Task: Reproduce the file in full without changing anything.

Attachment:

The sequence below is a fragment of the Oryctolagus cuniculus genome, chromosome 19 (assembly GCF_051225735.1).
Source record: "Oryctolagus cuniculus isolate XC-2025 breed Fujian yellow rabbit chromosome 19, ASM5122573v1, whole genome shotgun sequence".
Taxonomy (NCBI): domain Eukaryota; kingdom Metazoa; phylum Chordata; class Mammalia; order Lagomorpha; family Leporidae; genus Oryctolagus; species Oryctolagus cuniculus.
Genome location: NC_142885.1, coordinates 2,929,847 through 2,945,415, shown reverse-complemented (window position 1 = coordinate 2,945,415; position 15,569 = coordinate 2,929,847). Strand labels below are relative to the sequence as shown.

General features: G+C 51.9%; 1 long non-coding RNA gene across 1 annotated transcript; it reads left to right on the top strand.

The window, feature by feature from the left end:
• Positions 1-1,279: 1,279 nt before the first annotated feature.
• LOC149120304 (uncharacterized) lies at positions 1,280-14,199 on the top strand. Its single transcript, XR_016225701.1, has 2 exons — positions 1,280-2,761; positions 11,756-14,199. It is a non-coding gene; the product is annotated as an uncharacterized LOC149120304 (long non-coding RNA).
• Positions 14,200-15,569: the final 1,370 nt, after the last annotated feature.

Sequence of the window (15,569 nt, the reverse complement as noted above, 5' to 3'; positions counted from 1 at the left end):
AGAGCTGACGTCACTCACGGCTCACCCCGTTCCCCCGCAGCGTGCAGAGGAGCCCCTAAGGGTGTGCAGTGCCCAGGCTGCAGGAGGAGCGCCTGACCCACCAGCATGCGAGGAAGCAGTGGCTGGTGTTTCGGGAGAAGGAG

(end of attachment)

The sequence below is a fragment of the Oryctolagus cuniculus genome, chromosome 19 (assembly GCF_051225735.1).
Source record: "Oryctolagus cuniculus isolate XC-2025 breed Fujian yellow rabbit chromosome 19, ASM5122573v1, whole genome shotgun sequence".
Taxonomy (NCBI): domain Eukaryota; kingdom Metazoa; phylum Chordata; class Mammalia; order Lagomorpha; family Leporidae; genus Oryctolagus; species Oryctolagus cuniculus.
Genome location: NC_142885.1, coordinates 2,929,847 through 2,945,415, shown reverse-complemented (window position 1 = coordinate 2,945,415; position 15,569 = coordinate 2,929,847). Strand labels below are relative to the sequence as shown.

General features: G+C 51.9%; 1 long non-coding RNA gene across 1 annotated transcript; it reads left to right on the top strand.

The window, feature by feature from the left end:
• Positions 1-1,279: 1,279 nt before the first annotated feature.
• LOC149120304 (uncharacterized) lies at positions 1,280-14,199 on the top strand. Its single transcript, XR_016225701.1, has 2 exons — positions 1,280-2,761; positions 11,756-14,199. It is a non-coding gene; the product is annotated as an uncharacterized LOC149120304 (long non-coding RNA).
• Positions 14,200-15,569: the final 1,370 nt, after the last annotated feature.

Sequence of the window (15,569 nt, the reverse complement as noted above, 5' to 3'; positions counted from 1 at the left end):
AGAGCTGACGTCACTCACGGCTCACCCCGTTCCCCCGCAGCGTGCAGAGGAGCCCCTAAGGGTGTGCAGTGCCCAGGCTGCAGGAGGAGCGCCTGACCCACCAGCATGCGAGGAAGCAGTGGCTGGTGTTTCGGGAGAAGGAG